During a recent trip to the Pacific Northwest I visited the Columbia River Gorge Interpretive Center in Stevenson, Washington. Housed in an ultra-modern glass and concrete building, the museum contains excellent exhibits on the nature and history of the area. But what really grabbed me about the place was the heavy equipment sitting out back and the early gas-powered saws tucked under a staircase inside. I referred to the outdoor storage areas as a boneyard because most of the equipment there will never run again. Some of it will find its way into exhibits at this or some other museum, and a few may be scavenged for parts. The rest will remain out back, unlabeled and un-curated, but not unloved—as long as people who are into machines show up to look at them. If you are ever anywhere near Stevenson, WA (on the Columbia River just upstream from the Bonneville Dam) it's worth stopping in at the museum.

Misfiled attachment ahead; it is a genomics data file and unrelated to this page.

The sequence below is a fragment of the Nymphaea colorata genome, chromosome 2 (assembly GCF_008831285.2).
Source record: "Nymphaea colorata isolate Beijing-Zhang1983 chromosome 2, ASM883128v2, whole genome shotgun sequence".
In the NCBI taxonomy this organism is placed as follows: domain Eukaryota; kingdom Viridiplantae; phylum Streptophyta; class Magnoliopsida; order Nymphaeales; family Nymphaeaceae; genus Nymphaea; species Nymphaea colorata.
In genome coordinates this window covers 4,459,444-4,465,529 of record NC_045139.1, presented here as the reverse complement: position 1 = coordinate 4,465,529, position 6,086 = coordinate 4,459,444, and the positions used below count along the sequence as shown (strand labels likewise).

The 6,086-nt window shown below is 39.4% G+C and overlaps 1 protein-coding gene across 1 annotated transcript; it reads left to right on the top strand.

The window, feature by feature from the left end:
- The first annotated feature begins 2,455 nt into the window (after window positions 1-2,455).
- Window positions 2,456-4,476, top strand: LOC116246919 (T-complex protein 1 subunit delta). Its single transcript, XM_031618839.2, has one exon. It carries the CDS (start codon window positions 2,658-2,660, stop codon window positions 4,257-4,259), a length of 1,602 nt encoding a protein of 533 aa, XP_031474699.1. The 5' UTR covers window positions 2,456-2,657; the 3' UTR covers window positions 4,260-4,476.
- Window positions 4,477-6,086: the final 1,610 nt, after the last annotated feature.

A donkey engine is a “portable” winch (usually steam-powered) loggers used to drag and lift logs. There would have been heavy wooden skids bolted to the I-beams on the bottom of this one, and after being hauled into the forest the engine could use its own cable and winch to drag itself to different locations. First used in shipping and mining, donkey engines were adapted to logging in the early 1880s. If you’re a fan of the History Channel show, Ax Men, then you’ve seen the Rygaard Crew use a yarder to drag or carry logs uphill along an elevated cable. A yarder is the modern equivalent of a donkey engine.